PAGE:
“Now more than ever, students and their families need information about how to navigate their financial futures,” said Susan Campbell, professor of education at Sonoma State University and an advocate for personal finance education for youth.

State failure on finance learning

California does encourage public schools to teach personal finance. The curriculum and textbooks requested by California legislators and recommended by the state Department of Education include personal finance periodically from first grade through high school. Textbooks for economics, a course required to graduate from high school, must include sections on personal finance. And the state provides financial literacy resources online for anyone who is interested.

But none of this is required for graduation, and many teachers have no training in how to teach such a sensitive and opaque subject. This means the quality of personal finance education in California is uneven, depending on the school district, the teacher and demands from parents.

“In California, it is a local decision whether to offer these elective courses. There is no state mandate to do so. Creating such a mandate would require legislation and funding,” Scott Roark, a spokesman for the state Department of Education, said in an email.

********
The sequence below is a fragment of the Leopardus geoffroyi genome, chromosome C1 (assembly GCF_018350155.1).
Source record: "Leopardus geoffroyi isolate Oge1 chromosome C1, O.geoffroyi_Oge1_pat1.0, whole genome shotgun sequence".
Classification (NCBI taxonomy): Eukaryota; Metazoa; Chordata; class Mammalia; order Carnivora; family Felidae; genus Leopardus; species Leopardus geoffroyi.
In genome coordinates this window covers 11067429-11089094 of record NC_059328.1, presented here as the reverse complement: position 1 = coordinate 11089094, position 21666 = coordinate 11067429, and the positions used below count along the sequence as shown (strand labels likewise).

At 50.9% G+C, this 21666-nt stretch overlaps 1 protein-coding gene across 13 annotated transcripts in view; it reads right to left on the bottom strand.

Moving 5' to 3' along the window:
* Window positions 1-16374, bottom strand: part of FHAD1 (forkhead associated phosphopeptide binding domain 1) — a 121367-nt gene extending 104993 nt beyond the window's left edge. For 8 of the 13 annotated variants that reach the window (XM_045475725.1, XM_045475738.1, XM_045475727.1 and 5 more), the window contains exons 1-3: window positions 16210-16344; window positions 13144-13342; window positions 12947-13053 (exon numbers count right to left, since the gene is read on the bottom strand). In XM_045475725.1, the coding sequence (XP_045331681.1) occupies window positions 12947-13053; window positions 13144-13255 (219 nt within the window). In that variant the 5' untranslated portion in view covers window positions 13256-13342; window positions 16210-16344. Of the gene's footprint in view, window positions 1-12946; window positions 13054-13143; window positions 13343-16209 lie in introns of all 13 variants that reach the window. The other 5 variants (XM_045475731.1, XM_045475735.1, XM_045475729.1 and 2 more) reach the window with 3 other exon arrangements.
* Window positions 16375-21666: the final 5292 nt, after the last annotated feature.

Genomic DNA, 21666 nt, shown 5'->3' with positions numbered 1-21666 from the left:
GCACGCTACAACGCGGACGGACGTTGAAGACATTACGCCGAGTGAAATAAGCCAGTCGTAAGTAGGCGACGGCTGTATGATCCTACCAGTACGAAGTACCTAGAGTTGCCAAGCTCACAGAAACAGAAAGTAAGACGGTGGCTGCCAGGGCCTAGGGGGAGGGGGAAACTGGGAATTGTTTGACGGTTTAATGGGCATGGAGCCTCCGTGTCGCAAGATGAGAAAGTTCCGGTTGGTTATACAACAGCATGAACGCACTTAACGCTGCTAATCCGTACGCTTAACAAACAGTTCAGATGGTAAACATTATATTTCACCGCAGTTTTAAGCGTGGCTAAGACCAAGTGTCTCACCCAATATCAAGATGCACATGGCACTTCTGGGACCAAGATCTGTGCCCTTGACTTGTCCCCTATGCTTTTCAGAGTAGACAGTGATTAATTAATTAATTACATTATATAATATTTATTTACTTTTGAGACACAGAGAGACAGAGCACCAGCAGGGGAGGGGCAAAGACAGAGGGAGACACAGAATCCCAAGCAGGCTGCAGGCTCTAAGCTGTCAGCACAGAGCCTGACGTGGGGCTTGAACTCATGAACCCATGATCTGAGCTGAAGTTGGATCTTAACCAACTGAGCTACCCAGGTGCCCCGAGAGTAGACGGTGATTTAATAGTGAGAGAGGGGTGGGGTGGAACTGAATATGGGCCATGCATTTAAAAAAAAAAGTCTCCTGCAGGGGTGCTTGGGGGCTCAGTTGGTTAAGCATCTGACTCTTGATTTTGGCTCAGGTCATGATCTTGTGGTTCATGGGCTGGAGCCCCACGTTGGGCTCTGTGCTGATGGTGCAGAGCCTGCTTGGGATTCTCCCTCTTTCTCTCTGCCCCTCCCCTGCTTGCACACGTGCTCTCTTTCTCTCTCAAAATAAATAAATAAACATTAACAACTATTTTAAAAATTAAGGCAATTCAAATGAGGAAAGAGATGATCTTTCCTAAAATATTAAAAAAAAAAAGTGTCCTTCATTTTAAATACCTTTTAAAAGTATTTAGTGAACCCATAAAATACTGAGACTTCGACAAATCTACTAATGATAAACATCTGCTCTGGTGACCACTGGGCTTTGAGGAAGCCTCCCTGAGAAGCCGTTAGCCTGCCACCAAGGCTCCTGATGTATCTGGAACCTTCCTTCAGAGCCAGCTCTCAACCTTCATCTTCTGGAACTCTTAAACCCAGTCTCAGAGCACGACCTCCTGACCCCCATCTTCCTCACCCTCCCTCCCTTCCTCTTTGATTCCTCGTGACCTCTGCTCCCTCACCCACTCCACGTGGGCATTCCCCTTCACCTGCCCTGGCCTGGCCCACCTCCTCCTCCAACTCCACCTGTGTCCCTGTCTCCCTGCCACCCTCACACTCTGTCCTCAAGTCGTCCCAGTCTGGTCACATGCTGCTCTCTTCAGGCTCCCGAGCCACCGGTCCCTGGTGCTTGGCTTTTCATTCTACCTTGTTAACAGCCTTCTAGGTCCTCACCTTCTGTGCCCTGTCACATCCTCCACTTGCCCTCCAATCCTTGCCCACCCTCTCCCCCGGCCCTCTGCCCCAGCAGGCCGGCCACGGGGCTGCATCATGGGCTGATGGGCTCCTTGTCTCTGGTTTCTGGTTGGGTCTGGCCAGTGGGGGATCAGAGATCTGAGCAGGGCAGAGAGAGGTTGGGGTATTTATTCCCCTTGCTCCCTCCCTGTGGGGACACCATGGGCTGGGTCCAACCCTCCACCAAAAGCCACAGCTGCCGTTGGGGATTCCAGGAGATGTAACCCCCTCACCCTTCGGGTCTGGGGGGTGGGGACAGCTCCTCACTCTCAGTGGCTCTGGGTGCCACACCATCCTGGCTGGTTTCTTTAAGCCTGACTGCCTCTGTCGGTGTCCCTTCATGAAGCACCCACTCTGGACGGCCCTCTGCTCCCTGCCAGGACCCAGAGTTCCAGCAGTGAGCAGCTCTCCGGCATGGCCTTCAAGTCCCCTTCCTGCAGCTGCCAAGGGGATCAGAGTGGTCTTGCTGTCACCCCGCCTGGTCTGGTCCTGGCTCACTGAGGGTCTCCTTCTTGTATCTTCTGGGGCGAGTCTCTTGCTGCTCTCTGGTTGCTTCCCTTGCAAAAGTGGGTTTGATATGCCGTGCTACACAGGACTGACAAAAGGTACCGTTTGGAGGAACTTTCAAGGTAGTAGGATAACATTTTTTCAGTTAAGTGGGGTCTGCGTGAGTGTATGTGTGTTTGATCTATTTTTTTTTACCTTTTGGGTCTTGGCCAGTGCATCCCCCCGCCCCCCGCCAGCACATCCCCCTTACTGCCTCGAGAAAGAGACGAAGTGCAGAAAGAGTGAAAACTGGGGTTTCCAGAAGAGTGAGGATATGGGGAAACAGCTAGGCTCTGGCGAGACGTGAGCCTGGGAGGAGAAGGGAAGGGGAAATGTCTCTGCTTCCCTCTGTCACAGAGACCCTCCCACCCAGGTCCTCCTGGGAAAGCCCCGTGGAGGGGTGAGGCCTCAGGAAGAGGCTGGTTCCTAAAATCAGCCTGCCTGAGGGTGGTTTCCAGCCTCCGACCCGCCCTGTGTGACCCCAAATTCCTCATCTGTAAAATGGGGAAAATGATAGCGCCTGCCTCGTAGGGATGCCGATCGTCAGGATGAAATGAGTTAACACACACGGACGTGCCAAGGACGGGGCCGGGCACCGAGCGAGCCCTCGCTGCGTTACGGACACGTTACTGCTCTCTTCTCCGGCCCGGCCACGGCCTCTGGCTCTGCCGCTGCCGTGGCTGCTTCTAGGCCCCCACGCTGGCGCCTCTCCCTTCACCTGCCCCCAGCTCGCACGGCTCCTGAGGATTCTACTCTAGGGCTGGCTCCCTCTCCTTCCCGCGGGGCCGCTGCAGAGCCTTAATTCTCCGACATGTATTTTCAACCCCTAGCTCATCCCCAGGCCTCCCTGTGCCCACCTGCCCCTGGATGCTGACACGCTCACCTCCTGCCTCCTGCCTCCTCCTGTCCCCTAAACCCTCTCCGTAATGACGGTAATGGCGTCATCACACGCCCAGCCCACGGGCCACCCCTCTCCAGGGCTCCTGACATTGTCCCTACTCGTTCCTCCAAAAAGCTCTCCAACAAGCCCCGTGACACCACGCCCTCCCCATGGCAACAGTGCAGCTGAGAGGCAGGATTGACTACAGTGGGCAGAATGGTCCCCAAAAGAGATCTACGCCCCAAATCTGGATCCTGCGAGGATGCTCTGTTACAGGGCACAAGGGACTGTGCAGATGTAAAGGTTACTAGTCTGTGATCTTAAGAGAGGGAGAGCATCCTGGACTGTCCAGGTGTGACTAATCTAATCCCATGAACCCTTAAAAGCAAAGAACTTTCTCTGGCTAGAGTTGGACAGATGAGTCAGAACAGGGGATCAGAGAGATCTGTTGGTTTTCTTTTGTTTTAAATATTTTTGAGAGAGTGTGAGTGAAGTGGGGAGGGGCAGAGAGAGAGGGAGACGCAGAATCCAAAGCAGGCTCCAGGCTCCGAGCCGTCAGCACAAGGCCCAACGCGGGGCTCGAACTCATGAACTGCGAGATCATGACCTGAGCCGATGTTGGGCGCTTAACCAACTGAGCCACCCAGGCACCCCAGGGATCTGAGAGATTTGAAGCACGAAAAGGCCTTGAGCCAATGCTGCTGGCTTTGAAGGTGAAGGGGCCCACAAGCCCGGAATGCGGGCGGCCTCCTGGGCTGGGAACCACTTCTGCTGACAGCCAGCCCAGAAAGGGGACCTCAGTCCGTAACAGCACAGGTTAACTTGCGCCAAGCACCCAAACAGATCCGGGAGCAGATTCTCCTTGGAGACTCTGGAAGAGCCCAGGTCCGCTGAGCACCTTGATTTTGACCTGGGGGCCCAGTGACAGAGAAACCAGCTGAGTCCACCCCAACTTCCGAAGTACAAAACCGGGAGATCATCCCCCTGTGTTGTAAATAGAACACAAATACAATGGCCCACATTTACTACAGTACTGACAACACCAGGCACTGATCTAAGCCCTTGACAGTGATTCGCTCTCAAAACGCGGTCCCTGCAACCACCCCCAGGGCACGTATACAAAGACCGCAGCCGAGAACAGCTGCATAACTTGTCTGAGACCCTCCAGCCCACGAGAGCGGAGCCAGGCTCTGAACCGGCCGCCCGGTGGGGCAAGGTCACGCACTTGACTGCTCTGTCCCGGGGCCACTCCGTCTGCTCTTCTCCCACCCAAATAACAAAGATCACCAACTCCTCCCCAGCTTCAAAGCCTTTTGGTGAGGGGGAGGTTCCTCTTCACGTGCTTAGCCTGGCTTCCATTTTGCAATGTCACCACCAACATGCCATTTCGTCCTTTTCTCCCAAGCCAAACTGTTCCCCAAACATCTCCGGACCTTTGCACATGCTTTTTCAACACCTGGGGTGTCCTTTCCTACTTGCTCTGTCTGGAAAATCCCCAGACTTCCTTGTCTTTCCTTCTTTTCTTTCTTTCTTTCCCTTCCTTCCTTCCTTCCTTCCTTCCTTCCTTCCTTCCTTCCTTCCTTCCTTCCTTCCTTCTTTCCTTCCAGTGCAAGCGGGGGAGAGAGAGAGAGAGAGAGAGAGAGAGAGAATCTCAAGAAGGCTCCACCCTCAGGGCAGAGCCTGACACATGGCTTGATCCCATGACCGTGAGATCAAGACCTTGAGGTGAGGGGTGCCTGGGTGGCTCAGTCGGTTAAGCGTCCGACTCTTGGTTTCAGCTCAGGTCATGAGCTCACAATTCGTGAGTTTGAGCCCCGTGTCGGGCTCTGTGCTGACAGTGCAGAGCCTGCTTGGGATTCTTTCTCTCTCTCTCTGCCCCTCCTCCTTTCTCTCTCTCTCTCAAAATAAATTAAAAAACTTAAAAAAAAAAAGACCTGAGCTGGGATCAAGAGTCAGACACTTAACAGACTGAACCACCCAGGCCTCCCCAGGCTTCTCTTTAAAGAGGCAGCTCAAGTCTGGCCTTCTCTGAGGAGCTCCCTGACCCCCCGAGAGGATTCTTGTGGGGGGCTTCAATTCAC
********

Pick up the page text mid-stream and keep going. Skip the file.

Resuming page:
“California schools get an ‘F,’” a headline from the nonprofit education newsroom EdSource declared in 2017, when California’s efforts to teach personal finance to high school students received a failing grade in a national survey by the Center for Financial Literacy at Champlain College in Vermont. The five states that got an “A” require high school students to complete a one-semester course in personal finance for graduation.

“When I present at schools, I show that ‘F’ for California, and I tell the students, ‘I’m here because your teacher wanted you to know that money is going to be an important part of your future,’” said David Williams, chief marketing and human resources officer for Community First Credit Union.

Local focus on problem

Williams is a member of a corps of Sonoma County businesspeople and educators who see the void and dedicate thousands of hours and dollars every year to reach local youth with financial training before they leave school for adult life.

They understand that households and regional economies with savings and manageable debt are much better able to ride out recessions than those struggling under heavy debt loads, as numerous economic studies — and daily life in Sonoma County for the past year — have shown.